Three tips: improving internships

Jul 26, 2018 | Work experience/internships

Using insights from our newly launched ISE Internships Survey, ISE Research Analyst Samuel Gordon shares his final blog with three recommendations for improving internship programmes. 

1. Check your actions support your strategy

Most ISE employers hire interns for a purpose beyond business tasks. Ninety five per cent recruit interns to build a pipeline of future talent and 36% hire interns to promote their brand on-campus. Even though many firms do rehire a high share of their interns onto graduate programmes, it is important that all employers check that their actions support their strategy and also maximise their returns.

This can be a challenge when engaging with first year students. Thirty per cent of employers now hire first-year students as interns, compared with just 22% in 2017. These students need to stay engaged for a longer period. However, the right engagement and pipeline activities can ensure many become permanent employees when they graduate. It is worth thinking carefully about your engagement activities.

There is scope to improve conversion rates too. While an average of 57% of interns are offered graduate jobs, a quarter of firms offered permanent roles to their entire intake. Employers should check that support during internships is effectively preparing students to be eligible for graduate positions.

2. Strengthen the business case 

Intern employers listed business buy-in as one of their top five challenges this year. Even though intern volumes rose by 6%, and median intern salaries are still going up, recruiters still need to present a strong case.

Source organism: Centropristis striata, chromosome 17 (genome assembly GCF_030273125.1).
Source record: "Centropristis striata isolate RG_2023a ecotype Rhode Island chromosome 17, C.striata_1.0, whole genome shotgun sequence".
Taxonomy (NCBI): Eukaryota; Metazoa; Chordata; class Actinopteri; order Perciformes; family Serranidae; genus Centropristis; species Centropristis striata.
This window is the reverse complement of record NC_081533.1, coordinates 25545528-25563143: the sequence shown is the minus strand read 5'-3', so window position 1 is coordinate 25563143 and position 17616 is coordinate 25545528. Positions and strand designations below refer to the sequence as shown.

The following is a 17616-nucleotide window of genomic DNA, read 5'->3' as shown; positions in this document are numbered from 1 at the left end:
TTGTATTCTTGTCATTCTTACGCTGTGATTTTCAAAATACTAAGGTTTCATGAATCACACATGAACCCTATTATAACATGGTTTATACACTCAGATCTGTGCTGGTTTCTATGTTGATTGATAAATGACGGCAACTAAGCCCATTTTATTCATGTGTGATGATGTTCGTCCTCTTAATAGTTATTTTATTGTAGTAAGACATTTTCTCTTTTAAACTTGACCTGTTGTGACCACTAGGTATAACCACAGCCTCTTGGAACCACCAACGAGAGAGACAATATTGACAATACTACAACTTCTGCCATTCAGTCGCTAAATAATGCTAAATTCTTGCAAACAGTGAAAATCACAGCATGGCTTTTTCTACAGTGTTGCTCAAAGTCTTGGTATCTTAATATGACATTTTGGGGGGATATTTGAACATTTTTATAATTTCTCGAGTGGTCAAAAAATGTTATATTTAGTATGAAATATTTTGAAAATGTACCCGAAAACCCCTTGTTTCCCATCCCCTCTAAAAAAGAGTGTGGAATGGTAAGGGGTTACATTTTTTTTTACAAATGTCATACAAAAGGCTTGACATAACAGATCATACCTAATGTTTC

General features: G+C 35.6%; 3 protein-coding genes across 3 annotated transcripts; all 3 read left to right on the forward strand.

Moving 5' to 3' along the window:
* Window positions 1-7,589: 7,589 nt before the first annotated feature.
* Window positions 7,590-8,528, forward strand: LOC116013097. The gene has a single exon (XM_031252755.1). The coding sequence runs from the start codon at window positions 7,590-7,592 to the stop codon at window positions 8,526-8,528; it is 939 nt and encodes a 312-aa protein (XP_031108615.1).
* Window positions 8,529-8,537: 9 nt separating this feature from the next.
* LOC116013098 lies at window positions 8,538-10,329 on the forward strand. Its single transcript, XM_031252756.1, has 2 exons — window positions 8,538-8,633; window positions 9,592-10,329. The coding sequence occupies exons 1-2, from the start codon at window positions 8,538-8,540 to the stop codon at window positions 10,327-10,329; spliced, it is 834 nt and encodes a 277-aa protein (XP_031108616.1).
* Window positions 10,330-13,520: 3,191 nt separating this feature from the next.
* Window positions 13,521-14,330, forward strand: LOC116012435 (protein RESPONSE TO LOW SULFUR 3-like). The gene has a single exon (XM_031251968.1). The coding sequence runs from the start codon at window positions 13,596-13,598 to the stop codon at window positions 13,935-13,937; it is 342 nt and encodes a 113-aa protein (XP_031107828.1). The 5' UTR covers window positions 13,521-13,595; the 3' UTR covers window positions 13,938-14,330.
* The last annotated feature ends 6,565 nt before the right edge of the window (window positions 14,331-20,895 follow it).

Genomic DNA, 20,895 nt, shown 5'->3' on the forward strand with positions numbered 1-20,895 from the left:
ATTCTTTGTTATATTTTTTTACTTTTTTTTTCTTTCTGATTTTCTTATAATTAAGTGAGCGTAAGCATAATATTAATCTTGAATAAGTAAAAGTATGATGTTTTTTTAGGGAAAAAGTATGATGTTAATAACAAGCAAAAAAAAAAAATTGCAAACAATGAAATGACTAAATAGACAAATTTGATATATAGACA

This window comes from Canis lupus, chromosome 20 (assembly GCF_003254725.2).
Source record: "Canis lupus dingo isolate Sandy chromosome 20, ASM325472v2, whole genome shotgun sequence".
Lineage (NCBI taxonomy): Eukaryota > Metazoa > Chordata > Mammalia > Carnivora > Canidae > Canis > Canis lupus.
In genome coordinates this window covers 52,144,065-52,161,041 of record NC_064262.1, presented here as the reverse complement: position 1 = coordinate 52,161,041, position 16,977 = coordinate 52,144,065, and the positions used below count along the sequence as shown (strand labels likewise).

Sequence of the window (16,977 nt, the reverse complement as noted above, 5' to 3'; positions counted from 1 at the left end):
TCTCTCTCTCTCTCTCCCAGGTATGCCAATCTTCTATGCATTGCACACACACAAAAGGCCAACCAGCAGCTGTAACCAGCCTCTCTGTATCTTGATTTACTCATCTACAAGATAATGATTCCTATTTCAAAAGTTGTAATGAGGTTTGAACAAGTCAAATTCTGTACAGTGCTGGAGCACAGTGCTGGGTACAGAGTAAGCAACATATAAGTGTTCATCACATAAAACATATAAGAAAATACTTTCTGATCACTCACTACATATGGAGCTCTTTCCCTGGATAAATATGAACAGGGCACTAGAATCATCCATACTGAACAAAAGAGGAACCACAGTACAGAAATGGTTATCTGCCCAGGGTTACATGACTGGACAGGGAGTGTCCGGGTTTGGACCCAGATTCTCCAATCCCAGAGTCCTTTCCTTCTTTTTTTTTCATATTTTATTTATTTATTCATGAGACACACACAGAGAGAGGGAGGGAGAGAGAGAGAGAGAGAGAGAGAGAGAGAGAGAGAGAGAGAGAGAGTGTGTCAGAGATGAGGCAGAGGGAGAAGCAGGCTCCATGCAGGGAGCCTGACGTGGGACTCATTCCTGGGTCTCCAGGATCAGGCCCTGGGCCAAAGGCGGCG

The business case for interns is quite solid. Seventy per cent of employers who compare former interns with other graduates say that interns outperform in at least one respect. These hires either do better on-the-job, get to speed faster, or stay longer with their hiring organisation. What’s more, former interns are more likely to accept graduate job offers and more likely to have key employability skills. Employers need to make sure that their organisation understands these benefits.

There is also scope for all these benefits to be enhanced. Employers are continuously improving internship programmes, with 64% changing at least one aspect last year. Only 17% changed their stakeholder engagement, so there is more that could be done.

3. Continue to improve diversity

Employers are leveraging internships to improve diversity. Thirty six per cent of organisations hire interns to help improve the diversity of their graduates and 48% target specific demographics within universities when marketing. The share of employers tracking socio-economic metrics is also higher than ever.

There are three key challenges which need to be addressed. Women are slightly under-represented, with an average of 52% of female interns compared to 53% of the student population. The share of state-schooled interns appears to be lower than the share of state-schooled students. Finally, tracking could also be improved, with only 38% of respondents able to provide ethnicity statistics. All of these will take work.

There is progress too which can be built on. The average diversity of interns rose last year. Marketing activities are generally inclusive, with employers typically using five different channels. Building on these efforts will further improve the diversity of talent pipelines.


Our first in-depth look at internships shows some exciting trends. The quality of these opportunities is improving and access to opportunities is increasing. That said, there is scope for all stakeholders to do more. Acting on these tips can help to create great opportunities for students and ensure that interns remain a vital part of student recruitment well into the future.

By the time you read this I will have moved on to pastures new: keep up the good work. 

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